Even the most sophisticated sequencers are simply not configured to handle a multi-channel transmitting device efficiently, and it all ends up being a bit of a pain in the neck. One look at your edit screen, on any MIDI guitar system, will have you diving for the Chromatic Mode to get rid of the torrent of spurious Pitch Bend messages, and whatever your program's version of 'Delete Short Notes' is, to remove the proliferation of unintentional notes generated simply by lifting a finger off the fretboard to move it elsewhere - a reasonable enough thing to do on a guitar!

Of course, you can always operate the device on a single MIDI channel... and then you'll find out why they are so keen for you to run in Mode 4. Apart from making possible individual string bend messages, unfortunately, Mode 4 is the only way to prevent a 'glissed' note (a new note started, on the same string, before the previous one has finished, ie. the sort generated by lifting-off) from restarting its envelope, and therefore re-triggering its attack. If you can lose the attack you can get away with spurious lift-off notes, but with the attack they are all too evident, even at low velocity.

There is no denying that the ideal MIDI controller is a keyboard; effectively a collection of switches to turn notes on and off, with a few extra sensors and controllers thrown in to add expression. It works. The MIDI language simply lacks the necessary vocabulary to describe every nuance of an instrument like the guitar - the complex pitch envelopes, the inner development of sounds over time, the sympathetic resonance. Very little of this can be properly detected, and what can be detected cannot always be transmitted; and what can be transmitted cannot always be properly interpreted by the receiving device. The G10, and others, are elegant answers to the wrong question! As programming tools they are blunt instruments.

I would contend that what is required of a MIDI guitar controller is that it should electronically emulate a keyboard, whilst physically allowing the guitarist to feel instantly at home on it, ie. it would need to bear some resemblance to a guitar in layout. Under the left hand should be 'switches', simply made to feel somewhat like strings, and laid out like a normal fretboard, while the right hand has the triggering 'strings' to sense velocity and contribute to Note On information. I say 'contribute to' because obviously they could work intelligently in conjunction with the left hand to interpret hammering-on and pulling-off. If the left hand sensors could be made pressure sensitive, then Channel Pressure messages (aftertouch) would be available to add expressiveness, and to read Release Velocity, thus making it possible for the operating software to take care of the lift-off problem.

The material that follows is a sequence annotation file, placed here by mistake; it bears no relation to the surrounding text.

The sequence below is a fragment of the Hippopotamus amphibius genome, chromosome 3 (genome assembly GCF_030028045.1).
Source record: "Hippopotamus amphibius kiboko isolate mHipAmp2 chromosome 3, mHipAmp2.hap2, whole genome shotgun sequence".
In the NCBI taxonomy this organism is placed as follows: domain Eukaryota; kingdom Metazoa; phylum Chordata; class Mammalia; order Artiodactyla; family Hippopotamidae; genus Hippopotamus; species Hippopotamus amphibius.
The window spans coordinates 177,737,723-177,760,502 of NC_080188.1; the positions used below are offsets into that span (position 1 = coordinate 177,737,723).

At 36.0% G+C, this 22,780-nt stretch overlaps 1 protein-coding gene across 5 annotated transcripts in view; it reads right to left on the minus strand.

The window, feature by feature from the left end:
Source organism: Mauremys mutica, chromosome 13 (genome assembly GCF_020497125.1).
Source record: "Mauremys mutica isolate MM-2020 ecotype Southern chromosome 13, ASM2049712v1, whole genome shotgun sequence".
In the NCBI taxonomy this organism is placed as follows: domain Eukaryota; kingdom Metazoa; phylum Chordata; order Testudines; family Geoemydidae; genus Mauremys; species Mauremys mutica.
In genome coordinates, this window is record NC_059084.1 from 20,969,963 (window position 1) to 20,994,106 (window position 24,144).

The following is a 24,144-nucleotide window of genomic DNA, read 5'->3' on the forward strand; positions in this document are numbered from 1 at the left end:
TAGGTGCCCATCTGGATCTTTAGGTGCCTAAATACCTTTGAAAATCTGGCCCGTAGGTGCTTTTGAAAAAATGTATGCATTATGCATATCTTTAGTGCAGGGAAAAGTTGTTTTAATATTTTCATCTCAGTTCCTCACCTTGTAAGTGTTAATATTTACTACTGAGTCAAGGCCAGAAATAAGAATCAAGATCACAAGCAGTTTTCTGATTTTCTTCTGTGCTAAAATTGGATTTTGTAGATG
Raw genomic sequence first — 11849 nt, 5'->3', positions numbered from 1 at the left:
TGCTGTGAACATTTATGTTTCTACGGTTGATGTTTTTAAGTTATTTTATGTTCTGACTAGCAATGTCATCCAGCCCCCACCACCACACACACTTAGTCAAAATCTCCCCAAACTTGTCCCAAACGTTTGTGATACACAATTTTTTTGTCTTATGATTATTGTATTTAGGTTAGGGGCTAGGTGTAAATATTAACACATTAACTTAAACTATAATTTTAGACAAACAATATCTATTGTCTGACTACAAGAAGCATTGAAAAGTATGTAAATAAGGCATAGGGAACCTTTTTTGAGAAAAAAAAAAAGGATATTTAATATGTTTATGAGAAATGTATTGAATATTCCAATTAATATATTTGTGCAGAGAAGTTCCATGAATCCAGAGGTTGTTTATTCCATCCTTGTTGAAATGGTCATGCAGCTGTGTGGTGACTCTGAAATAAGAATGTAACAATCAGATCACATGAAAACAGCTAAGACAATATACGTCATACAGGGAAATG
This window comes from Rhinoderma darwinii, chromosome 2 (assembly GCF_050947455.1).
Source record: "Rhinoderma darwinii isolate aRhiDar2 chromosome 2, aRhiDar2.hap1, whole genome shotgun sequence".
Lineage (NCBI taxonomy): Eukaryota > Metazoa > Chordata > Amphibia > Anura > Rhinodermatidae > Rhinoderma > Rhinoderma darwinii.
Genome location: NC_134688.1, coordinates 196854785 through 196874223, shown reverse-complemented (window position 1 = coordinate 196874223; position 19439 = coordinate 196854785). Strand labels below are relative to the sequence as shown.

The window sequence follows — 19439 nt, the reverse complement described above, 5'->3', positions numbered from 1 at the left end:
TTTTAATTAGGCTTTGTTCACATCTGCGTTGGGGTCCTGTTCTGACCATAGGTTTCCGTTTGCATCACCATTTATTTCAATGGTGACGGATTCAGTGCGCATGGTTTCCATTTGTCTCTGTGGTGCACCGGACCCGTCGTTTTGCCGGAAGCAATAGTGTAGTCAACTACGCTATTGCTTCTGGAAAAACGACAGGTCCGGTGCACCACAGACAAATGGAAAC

The device should transmit on a single channel, with standard Pitch Bend and Mod Wheel controllers placed close to the right hand position, with the option of 'mapping' either Modulation or Bend to the left hand Channel Pressure messages for fingertip control if desired. Shouldn't be too difficult should it?

Well no, I don't think it should actually. In fact, the basis for such a device has been in existence for some time. There are already two cheap plastic 'MIDI guitars', each an offshoot of what can only be described as some sort of 'toy' guitar, with risible built-in sounds, and each, in its own way, so compromised in operation as to make it virtually useless for any serious work.

Yet if some of the characteristics of each could be combined, and with the addition of some rather more developed software, they would actually constitute the beginnings of the device I have just specified.

I am referring to the Casio DG20 and Suzuki XG1M; the former transmits at a fixed velocity and has horrible 'strings', while the latter has a ludicrous Note Off arrangement. Horrid though they are as 'instruments', each is actually MIDI usable in its own way. They get the notes out on time, they don't fill your sequencer's edit screen with spurious data, and with a little more development either could have been an outstanding answer to a fundamentally less demanding question.

We shouldn't be seeking a guitar that transmits MIDI, rather a 'keyboard' that plays like a guitar, to let guitar players exploit the power of MIDI for what it can do, rather than what it can't.

David Lockwood is a freelance sound engineer, and a contributor to this publication. He is fluent in MIDI, and has been known to practice the mystical art of guitar playing.

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Sound On Sound - Copyright: SOS Publications Ltd.
The contents of this magazine are re-published here with the kind permission of SOS Publications Ltd.


Sound On Sound - Dec 1989

Donated & scanned by: Mike Gorman


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Opinion by Dave Lockwood